Wildlife Research and Management - Wildlife Research
Date Published: January 2007
Number of Pages: 24
Author(s): Monique M. Lance and Scott F. Pearson
The Marbled Murrelet was listed as a Threatened species in California, Oregon and Washington in 1992. A recovery plan was published in 1997 that outlined recovery strategies including developing and conducting standardized at-sea surveys. Along with federal and state researchers, Washington Department of Fish and Wildlife has participated in a program to estimate marbled murrelet population size and trends since 2000. This monitoring program uses at-sea line transects within 8 km of the Washington, Oregon, and northern California coastline in the area of the Northwest Forest Plan. There are two zones in Washington. Zone 1 includes the Strait of Juan de Fuca, Hood Canal and the San Juan Islands and is monitored by U.S. Forest Service Pacific Northwest Research Station. Washington Department of Fish and Wildlife has been responsible for monitoring the outer Washington coast (Zone 2), which is one of five designated Conservation Zones. Within Zone 2 there are two geographic strata based on marbled murrelet density: Stratum 1 (north coast Â¡V high density) and Statum 2 (south coast Â¡V low density). Each stratum is divided into primary sampling units (PSUs), which is a roughly rectangular area along approximately 20 km of coastline. In 2006, at-sea surveys began 16 May and ended 27 July and PSUs were accessed from four ports along the Washington coast. By design, all PSUs in Stratum 1 were sampled three times and PSUs in Stratum 2 were sampled once, except PSU 12, which is located at the mouth of Willapa Bay and was not sampled due to sustained adverse wind and tide conditions.
In Zone 2, highest concentrations of marbled murrelets were observed in PSU 6 located near Destruction Island for the third year in a row; however, high counts were far lower in 2006 (n = 72) than were observed in 2004 (n = 215) and 2005 (n = 90). Numbers of marbled murrelets observed in PSU 7 were lower in 2006, but there were more birds observed in PSU 4 (near the Quileute River in LaPush) than seen in previous years. There were no juvenile (Hatch Year) marbled murrelets observed in 2006; however, this study was designed to monitor breeding birds and not to estimate juvenile recruitment.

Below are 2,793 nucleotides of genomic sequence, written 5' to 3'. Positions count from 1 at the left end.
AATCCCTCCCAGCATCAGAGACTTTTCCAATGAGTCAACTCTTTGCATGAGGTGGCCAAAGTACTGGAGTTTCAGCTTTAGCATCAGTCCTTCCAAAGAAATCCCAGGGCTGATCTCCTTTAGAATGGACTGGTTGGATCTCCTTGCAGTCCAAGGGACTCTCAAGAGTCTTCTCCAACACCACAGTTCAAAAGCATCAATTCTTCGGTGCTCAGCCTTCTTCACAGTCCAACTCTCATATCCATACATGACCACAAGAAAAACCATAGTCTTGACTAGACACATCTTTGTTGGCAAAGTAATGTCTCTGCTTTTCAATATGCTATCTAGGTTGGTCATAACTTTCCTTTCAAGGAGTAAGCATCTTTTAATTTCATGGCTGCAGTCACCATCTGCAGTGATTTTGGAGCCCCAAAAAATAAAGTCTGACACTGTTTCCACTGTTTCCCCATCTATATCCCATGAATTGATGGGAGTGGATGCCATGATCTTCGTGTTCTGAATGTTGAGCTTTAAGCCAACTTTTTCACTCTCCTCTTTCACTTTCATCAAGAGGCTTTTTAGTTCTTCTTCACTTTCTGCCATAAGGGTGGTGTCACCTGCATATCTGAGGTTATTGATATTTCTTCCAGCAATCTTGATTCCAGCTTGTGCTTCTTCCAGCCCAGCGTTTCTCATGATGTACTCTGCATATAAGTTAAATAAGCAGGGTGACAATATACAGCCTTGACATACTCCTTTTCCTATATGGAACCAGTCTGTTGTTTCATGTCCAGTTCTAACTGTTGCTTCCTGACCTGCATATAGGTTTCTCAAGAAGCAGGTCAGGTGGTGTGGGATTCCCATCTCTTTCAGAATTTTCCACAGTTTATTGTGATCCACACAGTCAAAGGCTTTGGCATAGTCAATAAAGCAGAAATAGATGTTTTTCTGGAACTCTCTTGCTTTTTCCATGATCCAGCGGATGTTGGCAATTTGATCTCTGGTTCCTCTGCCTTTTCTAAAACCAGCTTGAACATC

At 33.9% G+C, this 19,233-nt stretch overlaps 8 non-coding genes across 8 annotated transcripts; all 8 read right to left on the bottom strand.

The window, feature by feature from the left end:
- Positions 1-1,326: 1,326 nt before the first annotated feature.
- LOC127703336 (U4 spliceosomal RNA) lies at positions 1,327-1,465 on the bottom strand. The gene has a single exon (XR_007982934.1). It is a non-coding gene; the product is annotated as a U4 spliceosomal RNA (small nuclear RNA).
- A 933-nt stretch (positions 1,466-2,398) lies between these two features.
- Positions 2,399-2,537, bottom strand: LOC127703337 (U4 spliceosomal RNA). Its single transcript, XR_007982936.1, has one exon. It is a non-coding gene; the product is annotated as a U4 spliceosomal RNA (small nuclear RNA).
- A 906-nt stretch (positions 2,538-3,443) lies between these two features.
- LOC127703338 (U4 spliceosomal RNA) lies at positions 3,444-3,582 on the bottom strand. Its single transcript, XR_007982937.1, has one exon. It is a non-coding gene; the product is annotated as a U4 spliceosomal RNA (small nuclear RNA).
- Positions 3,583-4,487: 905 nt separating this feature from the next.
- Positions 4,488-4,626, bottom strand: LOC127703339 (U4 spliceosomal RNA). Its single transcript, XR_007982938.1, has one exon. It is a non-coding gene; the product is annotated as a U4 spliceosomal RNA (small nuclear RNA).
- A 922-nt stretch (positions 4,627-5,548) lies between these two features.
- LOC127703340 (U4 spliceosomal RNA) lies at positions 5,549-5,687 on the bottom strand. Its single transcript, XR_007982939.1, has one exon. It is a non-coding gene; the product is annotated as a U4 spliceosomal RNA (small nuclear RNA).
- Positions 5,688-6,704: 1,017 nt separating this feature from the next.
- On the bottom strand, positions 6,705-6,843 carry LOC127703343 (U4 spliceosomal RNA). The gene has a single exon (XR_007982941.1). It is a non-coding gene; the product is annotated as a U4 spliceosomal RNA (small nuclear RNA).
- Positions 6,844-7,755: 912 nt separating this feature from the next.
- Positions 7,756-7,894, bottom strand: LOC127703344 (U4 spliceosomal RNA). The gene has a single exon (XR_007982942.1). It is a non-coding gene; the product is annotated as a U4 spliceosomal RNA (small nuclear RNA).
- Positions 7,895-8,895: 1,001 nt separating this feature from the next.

For all west coast zones combined, there has been no detectable decrease in the breeding at-sea murrelet population over 7 years of monitoring. When all zones are combined, we have Æ’n. 95% percent power of detecting a 5 percent annual decrease within a 9-year sampling period (Miller et al. 2006), but only 7 years of monitoring have been completed. For the Washington outer coast (Zone 2), density and population size estimates for 2006 suggest overall marbled murrelet density was slightly lower in 2006 than in the previous two years, but not as low as the 2000 and 2001 estimates. The population estimate for the Washington coast for 2006 was 2,381 birds (95% confidence interval = 1,672- 3,430 birds). For inland Washington waters, (Zone 1), there is currently no indication of a population decline, but additional years of sampling are needed to have a high power to detect a population decline should one occur (Miller et al. 2006). The population estimate for Zone 1 for 2006 was 5,899 birds (95% confidence interval = 4,013 - 8,208 birds).
Lance, M.M. and S.F. Pearson. 2007. 2006 at-sea Marbled Murrelet population monitoring: Research Progress Report. Washington Department of Fish and Wildlife, Wildlife Science Division, Olympia, WA. 14 pp.
Persons with disabilities who need to receive this information in an alternative format or who need reasonable accommodations to participate in WDFW-sponsored public meetings or other activities may contact Dolores Noyes by phone (360-902-2349), TTY (360-902-2207), or email (firstname.lastname@example.org
). For more information, see http://wdfw.wa.gov/accessibility/reasonable_request.html